Guid iid = typeof(IBaseFilter).GUID;
                    moniker[0].BindToObject(null, null, ref iid, out source);
                } else {
                    throw new ApplicationException("Unable to access video capture device!");
                }
    
                Marshal.ReleaseComObject(moniker[0]);
                Marshal.ReleaseComObject(classEnum);
    
                return (IBaseFilter)source;
            }
    

    If I may act like a "wet behind the ears" newbie programmer, how would I
    modify this so that if I passed it an integer (0-3) it would return either the
    IBaseFilter for that camera or null if there was no "Nth" camera?

    Regards,
    Jim

     
  • Jim

    Jim - 2010-02-11

    Sorry about the Javadoc reference but I said I have been working in 4
    languages. You should have seen the C# routine I wrote today with 4 lines of
    Java code right in the middle. Anyway, thanks for the MSDN reference and the
    DSError reference.

    Regards,
    Jim

     
  • snarfle

    snarfle - 2010-02-11

    Well, to start with, I wouldn't (modify this so that if I passed it an
    integer...). I would instead use the routine I mentioned before
    (DsDevice.GetDevicesOfCat), which loads the entire list of capture devices
    into an array. Then I would just index into the array. This seems a much more
    efficient approach than repeatedly calling a routine like this to build and
    walk the device list.

    Second off, I won't use UCOMIEnumMoniker because it is a deprecated interface
    (http://msdn.microsoft.com/en-us/library/system.runtime.interopservices.ucomi
    enummoniker%28VS.85%29.aspx
    ).

    However, if you really feel you must, check out the members of this interface,
    paying particular attention to the Skip method.

    It might also be educational to read the source code for GetDevicesOfCat. You
    will find it in DsUtils.cs in the src directory.

     
  • Jim

    Jim - 2010-02-11

    I have started the research you suggest and believe I am beginning to
    understand the component parts. So let me ask some basic program organization
    questions.

    I plan to have a main program that owns the main window. I then plan a class
    which handles all of the functions for a given camera. It will be instantiated
    for each available camera by the main program.

    In the case of the main program, do I have to instantiate the camera class in
    a separate thread for each camera?

    In the case of the camera class, it will present a preview of the camera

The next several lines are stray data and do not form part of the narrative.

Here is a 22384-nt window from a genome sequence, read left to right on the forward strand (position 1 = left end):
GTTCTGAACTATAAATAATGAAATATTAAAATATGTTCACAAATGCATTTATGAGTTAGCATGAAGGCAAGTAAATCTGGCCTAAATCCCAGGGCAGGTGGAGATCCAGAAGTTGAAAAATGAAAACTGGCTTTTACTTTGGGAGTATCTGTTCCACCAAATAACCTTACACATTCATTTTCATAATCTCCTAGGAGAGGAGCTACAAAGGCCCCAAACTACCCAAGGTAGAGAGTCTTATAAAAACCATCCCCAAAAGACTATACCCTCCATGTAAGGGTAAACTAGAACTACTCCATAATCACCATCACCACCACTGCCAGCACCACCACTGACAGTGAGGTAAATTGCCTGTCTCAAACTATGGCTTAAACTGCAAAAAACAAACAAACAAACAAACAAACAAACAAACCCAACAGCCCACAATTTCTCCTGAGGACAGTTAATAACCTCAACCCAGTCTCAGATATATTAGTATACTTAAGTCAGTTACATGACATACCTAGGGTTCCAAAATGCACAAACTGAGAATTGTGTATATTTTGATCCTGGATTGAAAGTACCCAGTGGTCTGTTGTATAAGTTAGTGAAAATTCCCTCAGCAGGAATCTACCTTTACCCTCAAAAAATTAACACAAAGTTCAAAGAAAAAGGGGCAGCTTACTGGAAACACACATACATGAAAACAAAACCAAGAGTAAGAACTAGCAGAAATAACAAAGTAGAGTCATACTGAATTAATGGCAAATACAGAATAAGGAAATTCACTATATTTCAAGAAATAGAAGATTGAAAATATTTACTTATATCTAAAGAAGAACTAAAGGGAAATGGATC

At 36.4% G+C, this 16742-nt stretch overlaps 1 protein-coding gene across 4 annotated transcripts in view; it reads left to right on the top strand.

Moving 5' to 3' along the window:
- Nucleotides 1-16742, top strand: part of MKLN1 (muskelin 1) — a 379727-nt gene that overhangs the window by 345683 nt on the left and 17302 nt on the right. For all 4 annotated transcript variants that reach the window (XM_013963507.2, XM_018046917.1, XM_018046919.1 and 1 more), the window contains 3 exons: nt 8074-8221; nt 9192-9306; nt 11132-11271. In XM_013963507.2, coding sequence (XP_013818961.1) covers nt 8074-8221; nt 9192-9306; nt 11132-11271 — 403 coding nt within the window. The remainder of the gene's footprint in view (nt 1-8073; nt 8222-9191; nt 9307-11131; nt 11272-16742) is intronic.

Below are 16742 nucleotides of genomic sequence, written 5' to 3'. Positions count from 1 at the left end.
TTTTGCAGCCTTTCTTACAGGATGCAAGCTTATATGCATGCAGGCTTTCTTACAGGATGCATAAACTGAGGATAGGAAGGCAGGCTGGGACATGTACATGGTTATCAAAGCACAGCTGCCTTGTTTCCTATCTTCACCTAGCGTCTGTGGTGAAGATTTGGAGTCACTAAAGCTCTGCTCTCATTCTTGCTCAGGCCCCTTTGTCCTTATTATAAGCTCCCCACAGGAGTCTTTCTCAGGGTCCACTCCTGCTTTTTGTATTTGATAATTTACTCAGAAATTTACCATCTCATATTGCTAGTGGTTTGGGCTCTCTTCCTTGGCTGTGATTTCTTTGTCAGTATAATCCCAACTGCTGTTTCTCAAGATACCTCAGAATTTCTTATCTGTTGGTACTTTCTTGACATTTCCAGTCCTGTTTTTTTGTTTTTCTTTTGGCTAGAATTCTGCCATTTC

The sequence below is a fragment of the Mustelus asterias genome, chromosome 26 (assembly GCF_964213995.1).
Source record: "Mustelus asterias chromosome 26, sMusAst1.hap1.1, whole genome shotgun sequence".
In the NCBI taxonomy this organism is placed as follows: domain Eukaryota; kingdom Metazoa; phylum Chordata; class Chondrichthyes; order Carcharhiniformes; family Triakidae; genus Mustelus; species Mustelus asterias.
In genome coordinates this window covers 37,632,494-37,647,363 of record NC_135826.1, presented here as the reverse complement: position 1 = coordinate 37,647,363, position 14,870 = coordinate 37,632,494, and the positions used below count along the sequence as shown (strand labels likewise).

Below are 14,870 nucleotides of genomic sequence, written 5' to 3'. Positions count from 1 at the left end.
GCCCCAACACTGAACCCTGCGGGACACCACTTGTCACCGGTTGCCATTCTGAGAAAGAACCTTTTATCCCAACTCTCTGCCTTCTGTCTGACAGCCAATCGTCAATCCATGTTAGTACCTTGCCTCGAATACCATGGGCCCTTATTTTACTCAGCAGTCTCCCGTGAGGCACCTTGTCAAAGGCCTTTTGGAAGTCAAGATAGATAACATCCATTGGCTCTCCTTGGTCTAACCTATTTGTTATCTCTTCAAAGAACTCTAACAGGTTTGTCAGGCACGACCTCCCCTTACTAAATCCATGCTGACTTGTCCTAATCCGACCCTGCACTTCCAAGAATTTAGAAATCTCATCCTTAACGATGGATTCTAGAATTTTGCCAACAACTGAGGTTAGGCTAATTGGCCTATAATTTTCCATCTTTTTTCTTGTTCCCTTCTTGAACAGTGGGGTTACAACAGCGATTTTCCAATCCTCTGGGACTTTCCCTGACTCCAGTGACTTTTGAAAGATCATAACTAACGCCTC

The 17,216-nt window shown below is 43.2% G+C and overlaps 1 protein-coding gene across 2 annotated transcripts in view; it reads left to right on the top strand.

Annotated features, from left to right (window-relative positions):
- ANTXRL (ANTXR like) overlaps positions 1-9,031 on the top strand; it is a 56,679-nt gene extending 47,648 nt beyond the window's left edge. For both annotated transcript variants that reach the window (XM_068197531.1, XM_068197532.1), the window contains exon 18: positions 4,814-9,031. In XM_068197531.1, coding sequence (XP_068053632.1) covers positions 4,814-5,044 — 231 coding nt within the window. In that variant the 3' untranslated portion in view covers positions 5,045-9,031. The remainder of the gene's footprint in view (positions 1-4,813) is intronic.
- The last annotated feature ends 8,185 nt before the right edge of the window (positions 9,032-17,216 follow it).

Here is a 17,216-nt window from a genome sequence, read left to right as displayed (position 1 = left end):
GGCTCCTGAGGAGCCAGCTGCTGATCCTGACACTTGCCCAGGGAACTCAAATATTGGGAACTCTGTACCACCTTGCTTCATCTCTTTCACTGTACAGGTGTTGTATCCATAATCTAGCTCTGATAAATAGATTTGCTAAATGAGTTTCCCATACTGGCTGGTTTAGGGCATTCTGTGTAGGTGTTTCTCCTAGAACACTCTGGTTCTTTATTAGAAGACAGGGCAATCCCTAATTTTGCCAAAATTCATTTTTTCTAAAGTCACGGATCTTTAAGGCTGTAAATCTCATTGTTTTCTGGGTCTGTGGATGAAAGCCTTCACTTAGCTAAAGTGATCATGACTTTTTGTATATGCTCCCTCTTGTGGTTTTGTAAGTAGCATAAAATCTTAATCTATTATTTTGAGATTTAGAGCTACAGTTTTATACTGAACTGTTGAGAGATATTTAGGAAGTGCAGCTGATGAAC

continuously. It will also provide the functionality to take a snapshot, start
    and stop recording to a file, and switch a camera to "full screen" when
    requested all of which can occur while the preview is being presented. It
    appears from my research that preview, snapshot, and recording use different
    filters. Can they all exist at once or do I have this part wrong? The camera
    class will be instantiated with the camera device, camera preview window
    location, and frame rate as input parameters.

    Does this structure look sound?

    Regards,
    Jim

     
  • snarfle

    snarfle - 2010-02-11

    Sounds like a sensible approach. It is, however, a much bigger project than I
    understood from your original post. Rather than simply previewing video from
    multiple cameras, this sounds like the outline of a full blown video
    surveillance system.

    As just one sample of issues you haven't even identified yet, do you want to
    be able to play video from files while you are still recording? Many video
    formats don't support that. To accomplish all the things you have outlined
    (plus the ones yet to be discovered), you aren't going to just be able to call
    a couple of quick functions and have it all work. You are going to need to
    become very familiar with the workings of DS.

    You describe this as "a small part of a much larger project", however such a
    system could easily be a project unto itself. You really need to take a minute
    to re-evaluate just how much effort this is going to take.

    To respond to some of your other questions:

    1) The FilterGraph object creates its own thread. I cannot immediately think
    of a benefit to creating additional ones yourself in this context.

    2) For being able to preview and record, I would start by using code from the
    GMFPreview sample. It shows you one method for splitting a video stream in
    two.

    3) I haven't ever tried to create a "switch to fullscreen" capability. If I
    wanted to do this, I'd probably be experimenting with the
    IVideoWindow::put_Owner to switch where DS draws its video between a small
    window and a large one.